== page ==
Address plans should follow the principles of being hierarchical and able to aggregate address space. We recommend at least to have a /48 for each data-center. If the DC provides services that require subassigment of address space we do not offer a single recommendation (i.e. request a /40 prefix from an RIR or ISP and assign /48 prefixes to customers), as this may depend on other no technical factors. Instead we refer the reader to [RFC6177].

For point-to-point links please refer to the recommendations in [RFC6164].

2.5.2. Management Systems and Applications

Data-centers may use Internet Protocol address management (IPAM) software, provisioning systems and other variety of software to document and operate. It is important that these systems are prepared and possibly modified to support IPv6 in their data models. In general, if IPv6 support for these applications has not been previously done, changes may take sometime as they may be not just adding more space in input fields but also modifying data models and data migration.

2.5.3. Monitoring and Logging

Monitoring and logging are critical operations in any network environment and they should be carried at the same level for IPv6 and IPv4. Monitoring and management operations in V6 DC are by no means different than any other IPv6 networks environments. It is important to consider that the collection of information from network devices is orthogonal to the information collected. For example it is possible to collect data from IPv6 MIBs using IPv4 transport. Similarly it is possible to collect IPv6 data generated by Netflow9/IPFIX agents in IPv4 transport. In this way the important issue to address is that agents (i.e. network devices) are able to collect data specific to IPv6.

And as final note on monitoring, although IPv6 MIBs are supported by SNMP versions 1 and 2, we recommend to use SNMP version 3 instead.

2.5.4. Costs

It is very possible that moving from a single stack data-center infrastructure to any of the IPv6 stages described in this document may incur in capital expenditures. This may include but it is not confined to routers, load-balancers, firewalls and software upgrades among others. However the cost that most concern us is operational. Moving the DC infrastructure operations from a single-stack to a dual-stack may infer in a variety of extra costs such as application development and testing, operational troubleshooting and service deployment. At the same time, this extra cost may be seeing as saving when moving from a dual-stack DC to an IPv6-Only DC.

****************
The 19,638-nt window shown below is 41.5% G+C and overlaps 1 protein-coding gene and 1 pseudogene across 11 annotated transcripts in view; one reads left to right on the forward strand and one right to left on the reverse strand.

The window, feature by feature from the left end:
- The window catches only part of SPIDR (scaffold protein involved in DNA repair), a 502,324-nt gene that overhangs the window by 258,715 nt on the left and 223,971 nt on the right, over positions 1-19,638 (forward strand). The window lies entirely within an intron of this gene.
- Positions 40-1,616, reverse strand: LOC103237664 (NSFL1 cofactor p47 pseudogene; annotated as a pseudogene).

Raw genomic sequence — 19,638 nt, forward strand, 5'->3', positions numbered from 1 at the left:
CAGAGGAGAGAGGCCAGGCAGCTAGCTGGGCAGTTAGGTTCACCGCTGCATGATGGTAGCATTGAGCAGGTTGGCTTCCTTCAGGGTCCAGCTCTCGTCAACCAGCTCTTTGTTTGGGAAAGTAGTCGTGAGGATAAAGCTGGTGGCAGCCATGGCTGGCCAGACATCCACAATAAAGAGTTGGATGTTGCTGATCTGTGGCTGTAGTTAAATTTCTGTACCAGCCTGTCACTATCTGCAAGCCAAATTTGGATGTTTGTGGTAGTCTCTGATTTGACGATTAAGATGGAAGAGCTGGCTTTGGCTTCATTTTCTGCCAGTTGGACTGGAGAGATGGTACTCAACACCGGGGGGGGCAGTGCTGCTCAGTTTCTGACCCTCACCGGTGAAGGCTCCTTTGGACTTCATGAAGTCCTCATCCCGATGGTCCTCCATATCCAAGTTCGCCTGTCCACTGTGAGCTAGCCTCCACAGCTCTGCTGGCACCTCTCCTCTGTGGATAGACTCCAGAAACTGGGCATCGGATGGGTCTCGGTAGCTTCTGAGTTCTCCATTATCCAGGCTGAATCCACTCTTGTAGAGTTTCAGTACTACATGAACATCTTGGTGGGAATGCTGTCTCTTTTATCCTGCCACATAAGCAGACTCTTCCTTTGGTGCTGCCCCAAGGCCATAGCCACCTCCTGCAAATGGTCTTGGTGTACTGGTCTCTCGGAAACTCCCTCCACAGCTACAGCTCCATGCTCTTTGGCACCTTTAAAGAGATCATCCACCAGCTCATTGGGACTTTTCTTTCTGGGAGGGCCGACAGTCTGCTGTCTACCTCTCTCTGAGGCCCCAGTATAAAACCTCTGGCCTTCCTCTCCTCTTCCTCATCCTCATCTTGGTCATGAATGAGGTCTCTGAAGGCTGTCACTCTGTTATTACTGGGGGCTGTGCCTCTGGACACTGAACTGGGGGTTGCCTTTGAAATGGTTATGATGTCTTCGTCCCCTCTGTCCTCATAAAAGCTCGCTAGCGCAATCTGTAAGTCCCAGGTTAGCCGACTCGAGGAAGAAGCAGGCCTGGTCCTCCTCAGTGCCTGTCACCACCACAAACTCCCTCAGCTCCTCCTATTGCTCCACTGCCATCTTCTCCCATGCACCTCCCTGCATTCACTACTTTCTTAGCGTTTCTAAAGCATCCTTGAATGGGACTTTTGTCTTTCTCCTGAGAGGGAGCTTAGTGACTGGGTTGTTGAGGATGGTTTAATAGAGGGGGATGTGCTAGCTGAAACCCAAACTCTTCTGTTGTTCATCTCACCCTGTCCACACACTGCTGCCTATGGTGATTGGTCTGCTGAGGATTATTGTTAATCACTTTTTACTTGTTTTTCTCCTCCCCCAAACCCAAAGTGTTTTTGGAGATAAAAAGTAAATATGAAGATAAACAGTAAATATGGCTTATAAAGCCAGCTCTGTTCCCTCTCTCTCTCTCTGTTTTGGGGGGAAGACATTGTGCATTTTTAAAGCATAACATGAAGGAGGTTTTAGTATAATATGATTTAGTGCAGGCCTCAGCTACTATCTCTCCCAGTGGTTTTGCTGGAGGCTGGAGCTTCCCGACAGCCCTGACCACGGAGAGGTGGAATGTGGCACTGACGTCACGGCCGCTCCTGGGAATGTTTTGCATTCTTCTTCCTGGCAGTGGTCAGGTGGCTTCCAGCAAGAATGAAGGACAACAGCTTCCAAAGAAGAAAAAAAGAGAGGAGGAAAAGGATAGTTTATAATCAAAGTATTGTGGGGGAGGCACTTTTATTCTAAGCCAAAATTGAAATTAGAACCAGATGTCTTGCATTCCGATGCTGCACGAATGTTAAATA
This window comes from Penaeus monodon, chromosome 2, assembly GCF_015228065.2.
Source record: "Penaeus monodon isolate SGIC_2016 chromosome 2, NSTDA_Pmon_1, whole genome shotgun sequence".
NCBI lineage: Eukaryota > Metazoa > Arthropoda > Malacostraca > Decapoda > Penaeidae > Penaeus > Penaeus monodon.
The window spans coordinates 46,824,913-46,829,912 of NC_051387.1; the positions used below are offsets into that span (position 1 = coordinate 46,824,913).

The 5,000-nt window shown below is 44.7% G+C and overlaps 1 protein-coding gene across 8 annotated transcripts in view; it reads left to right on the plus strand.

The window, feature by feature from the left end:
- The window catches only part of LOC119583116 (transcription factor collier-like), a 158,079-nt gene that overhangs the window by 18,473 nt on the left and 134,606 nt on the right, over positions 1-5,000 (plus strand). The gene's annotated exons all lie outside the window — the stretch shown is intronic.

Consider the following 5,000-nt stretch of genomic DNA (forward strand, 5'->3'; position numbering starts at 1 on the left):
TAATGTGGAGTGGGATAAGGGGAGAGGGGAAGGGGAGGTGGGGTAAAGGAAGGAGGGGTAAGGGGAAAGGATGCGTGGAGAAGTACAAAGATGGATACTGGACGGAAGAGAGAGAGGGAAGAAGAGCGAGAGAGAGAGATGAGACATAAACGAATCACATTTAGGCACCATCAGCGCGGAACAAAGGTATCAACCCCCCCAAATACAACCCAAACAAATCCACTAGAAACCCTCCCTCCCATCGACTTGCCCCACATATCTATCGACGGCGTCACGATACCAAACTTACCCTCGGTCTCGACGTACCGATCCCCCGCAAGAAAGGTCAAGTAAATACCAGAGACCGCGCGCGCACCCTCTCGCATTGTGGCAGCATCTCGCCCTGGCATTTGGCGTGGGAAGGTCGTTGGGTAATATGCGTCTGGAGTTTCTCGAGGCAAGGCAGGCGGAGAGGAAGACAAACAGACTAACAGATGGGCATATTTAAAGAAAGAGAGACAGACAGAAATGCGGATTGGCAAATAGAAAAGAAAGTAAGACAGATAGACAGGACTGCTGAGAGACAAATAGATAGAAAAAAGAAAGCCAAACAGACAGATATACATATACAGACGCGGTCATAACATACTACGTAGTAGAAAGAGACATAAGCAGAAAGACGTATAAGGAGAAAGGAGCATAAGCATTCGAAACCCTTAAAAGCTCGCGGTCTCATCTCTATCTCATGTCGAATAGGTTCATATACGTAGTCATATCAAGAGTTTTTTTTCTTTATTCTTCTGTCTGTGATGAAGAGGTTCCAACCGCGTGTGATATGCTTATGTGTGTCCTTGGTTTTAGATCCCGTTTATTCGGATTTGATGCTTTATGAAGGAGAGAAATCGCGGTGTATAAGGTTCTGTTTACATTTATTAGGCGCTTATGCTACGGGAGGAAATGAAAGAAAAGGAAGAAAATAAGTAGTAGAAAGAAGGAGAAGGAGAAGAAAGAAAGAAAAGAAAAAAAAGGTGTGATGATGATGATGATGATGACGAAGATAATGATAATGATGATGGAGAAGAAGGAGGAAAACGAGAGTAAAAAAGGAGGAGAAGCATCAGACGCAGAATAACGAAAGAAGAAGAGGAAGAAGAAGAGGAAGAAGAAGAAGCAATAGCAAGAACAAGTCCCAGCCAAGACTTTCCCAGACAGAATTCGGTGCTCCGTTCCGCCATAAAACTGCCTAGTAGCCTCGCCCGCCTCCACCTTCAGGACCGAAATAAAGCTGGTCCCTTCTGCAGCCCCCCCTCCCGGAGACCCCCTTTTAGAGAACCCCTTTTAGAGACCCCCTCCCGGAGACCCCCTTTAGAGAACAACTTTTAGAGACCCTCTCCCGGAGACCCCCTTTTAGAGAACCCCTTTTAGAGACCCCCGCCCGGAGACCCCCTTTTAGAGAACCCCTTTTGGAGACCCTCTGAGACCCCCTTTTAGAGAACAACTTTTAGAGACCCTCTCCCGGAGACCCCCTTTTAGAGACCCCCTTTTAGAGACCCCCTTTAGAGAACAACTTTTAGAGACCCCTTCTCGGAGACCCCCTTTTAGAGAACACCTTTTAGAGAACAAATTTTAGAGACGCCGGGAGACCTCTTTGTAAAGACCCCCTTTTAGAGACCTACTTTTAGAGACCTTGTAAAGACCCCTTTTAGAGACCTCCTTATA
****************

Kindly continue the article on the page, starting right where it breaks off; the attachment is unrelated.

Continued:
Depending of the complexity of the DC network, provisioning and other factors we estimate that the extra costs (and later savings) may be around between 15 to 20%.

2.6. Security Considerations

A thorough collection of operational security aspects for IPv6 network is made in [I-D.ietf-opsec-v6]. Most of them, with the probable exception of those specific to residential users, are applicable in the environment we consider in this document.

2.6.1. Neighbor Discovery Protocol attacks

The first important issue that V6 DC manager should be aware is the attacks against Neighbor Discovery Protocol [RFC6583]. This attack is similar to ARP attacks [RFC4732] in IPv4 but exacerbated by the fact that the common size of an IPv6 subnet is /64. In principle an attacker would be able to fill the Neighbor Cache of the local router and starve its memory and processing resources by sending multiple ND packets requesting information of non-existing hosts. The result would be the inability of the router to respond to ND requests, to update its Neighbor Cache and even to forward packets. The attack does need to be launched with malicious purposes; it could be just the result of bad stack implementation behavior.

R[RFC6583] mentions some options to mitigate the effects of the attacks against NDP. For example filtering unused space, minimizing subnet size when possible, tuning rate limits in the NDP queue and to rely in router vendor implementations to better handle resources and to prioritize NDP requests.

2.6.2. Addressing

Other important security considerations in V6 DC are related to addressing. Because of the large address space is commonly thought that IPv6 is not vulnerable to reconnaissance techniques such as scanning. Although that may be true to force brute attacks, [I-D.ietf-opsec-ipv6-host-scanning] shows some techniques that may be employed to speed up and improve results in order to discover IPv6 address in a subnet. The use of virtual machines and SLACC aggravate this problem due the fact that they tent to use automatically-generated MAC address well known patterns.

To mitigate address-scanning attacks it is recommended to avoid using SLAAC and if used stable privacy-enhanced addresses [I-D.ietf-6man-stable-privacy-addresses] should be the method of address generation. Also, for manually assigned addresses try to avoid IID low-byte address (i.e. from 0 to 256), IPv4-based addresses and wordy addresses especially for infrastructure without a fully qualified domain name.

In spite of the use of manually assigned addresses is the preferred method for V6 DC, SLACC and DHCPv6 may be also used for some special reasons. However we recommend paying special attention to RA [RFC6104] and DHCP [I-D.ietf-opsec-dhcpv6-shield] hijack attacks. In these kinds of attacks the attacker deploys rogue routers sending RA messages or rogue DHCP servers to inject bogus information and possibly to perform a man in the middle attack. In order to mitigate this problem it is necessary to apply some techniques in access switches such as RA-Guard [RFC6105] at least.